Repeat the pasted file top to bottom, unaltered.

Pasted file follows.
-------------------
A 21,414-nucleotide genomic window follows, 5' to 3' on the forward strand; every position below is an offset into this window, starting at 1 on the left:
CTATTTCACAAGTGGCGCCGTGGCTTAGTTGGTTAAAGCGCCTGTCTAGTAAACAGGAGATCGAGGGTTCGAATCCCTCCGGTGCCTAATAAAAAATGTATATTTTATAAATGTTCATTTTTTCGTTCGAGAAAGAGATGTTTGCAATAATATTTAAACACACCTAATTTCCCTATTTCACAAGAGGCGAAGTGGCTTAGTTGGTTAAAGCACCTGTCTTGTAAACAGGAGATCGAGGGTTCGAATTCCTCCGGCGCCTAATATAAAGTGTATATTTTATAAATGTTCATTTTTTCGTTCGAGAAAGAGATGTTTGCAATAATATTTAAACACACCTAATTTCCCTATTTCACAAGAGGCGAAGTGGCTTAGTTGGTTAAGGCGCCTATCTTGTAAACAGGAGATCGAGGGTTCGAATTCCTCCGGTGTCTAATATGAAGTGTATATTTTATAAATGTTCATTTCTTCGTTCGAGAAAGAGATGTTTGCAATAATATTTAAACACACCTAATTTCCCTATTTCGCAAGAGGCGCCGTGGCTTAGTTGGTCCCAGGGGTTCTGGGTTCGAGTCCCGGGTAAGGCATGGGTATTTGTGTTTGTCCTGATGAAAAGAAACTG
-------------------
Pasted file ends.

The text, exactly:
A 21,414-nucleotide genomic window follows, 5' to 3' on the forward strand; every position below is an offset into this window, starting at 1 on the left:
CTATTTCACAAGTGGCGCCGTGGCTTAGTTGGTTAAAGCGCCTGTCTAGTAAACAGGAGATCGAGGGTTCGAATCCCTCCGGTGCCTAATAAAAAATGTATATTTTATAAATGTTCATTTTTTCGTTCGAGAAAGAGATGTTTGCAATAATATTTAAACACACCTAATTTCCCTATTTCACAAGAGGCGAAGTGGCTTAGTTGGTTAAAGCACCTGTCTTGTAAACAGGAGATCGAGGGTTCGAATTCCTCCGGCGCCTAATATAAAGTGTATATTTTATAAATGTTCATTTTTTCGTTCGAGAAAGAGATGTTTGCAATAATATTTAAACACACCTAATTTCCCTATTTCACAAGAGGCGAAGTGGCTTAGTTGGTTAAGGCGCCTATCTTGTAAACAGGAGATCGAGGGTTCGAATTCCTCCGGTGTCTAATATGAAGTGTATATTTTATAAATGTTCATTTCTTCGTTCGAGAAAGAGATGTTTGCAATAATATTTAAACACACCTAATTTCCCTATTTCGCAAGAGGCGCCGTGGCTTAGTTGGTCCCAGGGGTTCTGGGTTCGAGTCCCGGGTAAGGCATGGGTATTTGTGTTTGTCCTGATGAAAAGAAACTG